Guest post by Kristine Kenny, MSN, RN, CPN, CAS
The holidays can be a wonderful time of the year but also very hectic for parents. Children with Autism Spectrum Disorder (ASD) can get easily overwhelmed by all the events and interruptions to their routines and schedules. This can lead to increased anxiety and possible meltdowns. To keep the holidays merry for everyone, this article will discuss helpful hints so everyone can enjoy the season.
Tips To Enjoy The Holiday Season With an Autistic Child
1. Physical Health and Well Being
Some things to consider for your children as they enter the holiday season are the general health and well-being of the child. Are they rested and well-fed? Are they tired and sleep-deprived? Keeping your child in general good health will set the stage for the season. Ensure that your child’s immunizations are up to date including receiving the flu shot. Viruses such as the flu are often spread very easily during holiday gatherings. The American Academy of Pediatrics (AAP) recommends flu shots for children over the age of 6 months and yearly.
2. Sensory Considerations
Very Well Health states that it is important to remember that those with ASD have a lower sensory threshold and are not trying to “ruin” the festivities of the season. Keep this in mind as you look around and experience the season. Here are some things to consider.
Flickering Christmas lights, lots of moving objects, and decorations can be visually stimulating for some children but also overwhelming for others. Adjust according to your child’s needs. Sensory-friendly lights are available now in most stores. Consider sunglasses for your child if needed.
Family gatherings and events can get very loud and overstimulating for some children. Add in Christmas music and it can be too much. Monitor the sound around your child’s environment and adapt as necessary. Consider headphones to block out noise if needed.
Dressing your child in fun Christmas clothing may look nice, but if your child has tactile sensory issues, certain fabrics can easily irritate a child with sensory tactile issues. Look for comfort and products that your child likes as opposed to frills and uncomfortable clothing.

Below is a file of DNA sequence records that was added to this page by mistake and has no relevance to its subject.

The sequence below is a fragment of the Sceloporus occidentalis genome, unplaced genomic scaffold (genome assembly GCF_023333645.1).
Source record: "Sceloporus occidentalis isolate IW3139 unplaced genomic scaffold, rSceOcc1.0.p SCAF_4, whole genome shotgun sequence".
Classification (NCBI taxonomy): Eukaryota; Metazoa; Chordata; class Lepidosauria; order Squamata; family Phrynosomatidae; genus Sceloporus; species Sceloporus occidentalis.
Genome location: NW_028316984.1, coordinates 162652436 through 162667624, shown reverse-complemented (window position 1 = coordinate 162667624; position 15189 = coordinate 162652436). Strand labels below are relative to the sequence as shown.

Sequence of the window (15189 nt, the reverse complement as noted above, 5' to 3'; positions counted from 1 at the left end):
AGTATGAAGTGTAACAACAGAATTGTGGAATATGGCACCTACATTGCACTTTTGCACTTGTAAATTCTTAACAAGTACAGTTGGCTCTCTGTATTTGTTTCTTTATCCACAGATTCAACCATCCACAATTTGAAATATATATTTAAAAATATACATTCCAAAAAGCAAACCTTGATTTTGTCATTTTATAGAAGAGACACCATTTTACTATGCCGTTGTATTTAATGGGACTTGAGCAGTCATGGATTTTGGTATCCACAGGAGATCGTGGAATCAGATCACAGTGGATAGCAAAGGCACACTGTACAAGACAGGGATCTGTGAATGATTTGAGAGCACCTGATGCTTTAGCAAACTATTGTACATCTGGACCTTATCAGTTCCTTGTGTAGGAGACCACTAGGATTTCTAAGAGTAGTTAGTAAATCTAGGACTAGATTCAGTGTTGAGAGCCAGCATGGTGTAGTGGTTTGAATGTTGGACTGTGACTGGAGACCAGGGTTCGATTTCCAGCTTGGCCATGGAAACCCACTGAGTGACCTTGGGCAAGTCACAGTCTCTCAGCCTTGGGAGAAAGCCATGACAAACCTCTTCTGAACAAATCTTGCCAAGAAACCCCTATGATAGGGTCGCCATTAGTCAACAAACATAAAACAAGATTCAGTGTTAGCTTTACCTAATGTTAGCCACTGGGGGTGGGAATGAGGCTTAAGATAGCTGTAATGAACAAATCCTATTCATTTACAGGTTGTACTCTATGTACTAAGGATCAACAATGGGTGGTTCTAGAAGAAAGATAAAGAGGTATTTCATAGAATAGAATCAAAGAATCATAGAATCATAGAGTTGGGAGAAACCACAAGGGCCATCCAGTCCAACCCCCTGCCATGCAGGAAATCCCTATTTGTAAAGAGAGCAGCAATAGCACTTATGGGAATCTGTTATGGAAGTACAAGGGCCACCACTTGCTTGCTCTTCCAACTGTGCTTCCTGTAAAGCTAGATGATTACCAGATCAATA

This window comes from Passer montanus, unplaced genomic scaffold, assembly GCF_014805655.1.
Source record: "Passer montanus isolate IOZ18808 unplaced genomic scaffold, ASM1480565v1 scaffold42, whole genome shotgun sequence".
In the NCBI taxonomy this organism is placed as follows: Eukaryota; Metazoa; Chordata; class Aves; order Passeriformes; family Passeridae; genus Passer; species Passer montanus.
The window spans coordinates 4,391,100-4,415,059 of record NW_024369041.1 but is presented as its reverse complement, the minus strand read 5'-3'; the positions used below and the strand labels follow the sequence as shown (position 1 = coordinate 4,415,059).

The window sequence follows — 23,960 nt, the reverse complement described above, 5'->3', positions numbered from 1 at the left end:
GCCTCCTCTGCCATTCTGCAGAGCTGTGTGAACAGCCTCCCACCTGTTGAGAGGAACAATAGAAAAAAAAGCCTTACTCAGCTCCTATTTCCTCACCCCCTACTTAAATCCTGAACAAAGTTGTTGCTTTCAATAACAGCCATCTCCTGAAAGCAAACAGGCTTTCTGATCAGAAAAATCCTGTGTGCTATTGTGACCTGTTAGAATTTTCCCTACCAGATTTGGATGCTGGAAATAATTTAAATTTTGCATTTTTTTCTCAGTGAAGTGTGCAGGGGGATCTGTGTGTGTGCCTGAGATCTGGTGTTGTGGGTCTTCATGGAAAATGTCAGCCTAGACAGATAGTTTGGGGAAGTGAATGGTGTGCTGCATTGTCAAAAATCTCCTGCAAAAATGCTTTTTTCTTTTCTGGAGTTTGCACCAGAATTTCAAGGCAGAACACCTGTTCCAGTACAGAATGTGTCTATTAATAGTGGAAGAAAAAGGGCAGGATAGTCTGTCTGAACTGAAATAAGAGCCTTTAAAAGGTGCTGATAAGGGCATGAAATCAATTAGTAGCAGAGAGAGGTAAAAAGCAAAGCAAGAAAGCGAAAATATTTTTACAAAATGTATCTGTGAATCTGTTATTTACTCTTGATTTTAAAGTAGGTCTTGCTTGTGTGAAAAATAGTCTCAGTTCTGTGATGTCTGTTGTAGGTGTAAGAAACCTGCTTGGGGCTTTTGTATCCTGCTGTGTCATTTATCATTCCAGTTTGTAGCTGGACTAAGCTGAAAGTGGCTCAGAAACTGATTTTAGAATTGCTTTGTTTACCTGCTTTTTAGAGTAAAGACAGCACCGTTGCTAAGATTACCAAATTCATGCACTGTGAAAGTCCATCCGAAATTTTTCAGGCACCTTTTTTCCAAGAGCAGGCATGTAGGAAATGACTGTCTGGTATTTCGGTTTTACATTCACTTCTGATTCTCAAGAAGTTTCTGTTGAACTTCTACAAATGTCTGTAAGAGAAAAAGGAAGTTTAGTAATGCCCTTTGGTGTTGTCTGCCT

The holidays bring with them many different foods, drinks, and treats. Monitor your child’s diet during these times. Too much sugar or overindulging can cause an increase in unfavorable behaviors.
If your child has food restrictions, aversions, or food allergies, bring your own food with you to events. Try and bring a special treat for your child as others indulge in festivities so they do not feel left out.
Be cognizant of the different smells and aromas in your home during the Christmas season. Candles, different cooking foods, pines, etc. can cause the over sensitive nose to be stimulated.
3. Planning for special events, outings, and time off of school
Look for autism-friendly events where you live. Many local organizations provide these events where your child can enjoy Christmas festivities without the chaos that surrounds the season.
Before attending any outing, consider asking the host if there is a quiet area for your child to go to if they need a break. Once you arrive, show the space to your child and let them know this is where they can go. Make the space as cozy per the child’s needs.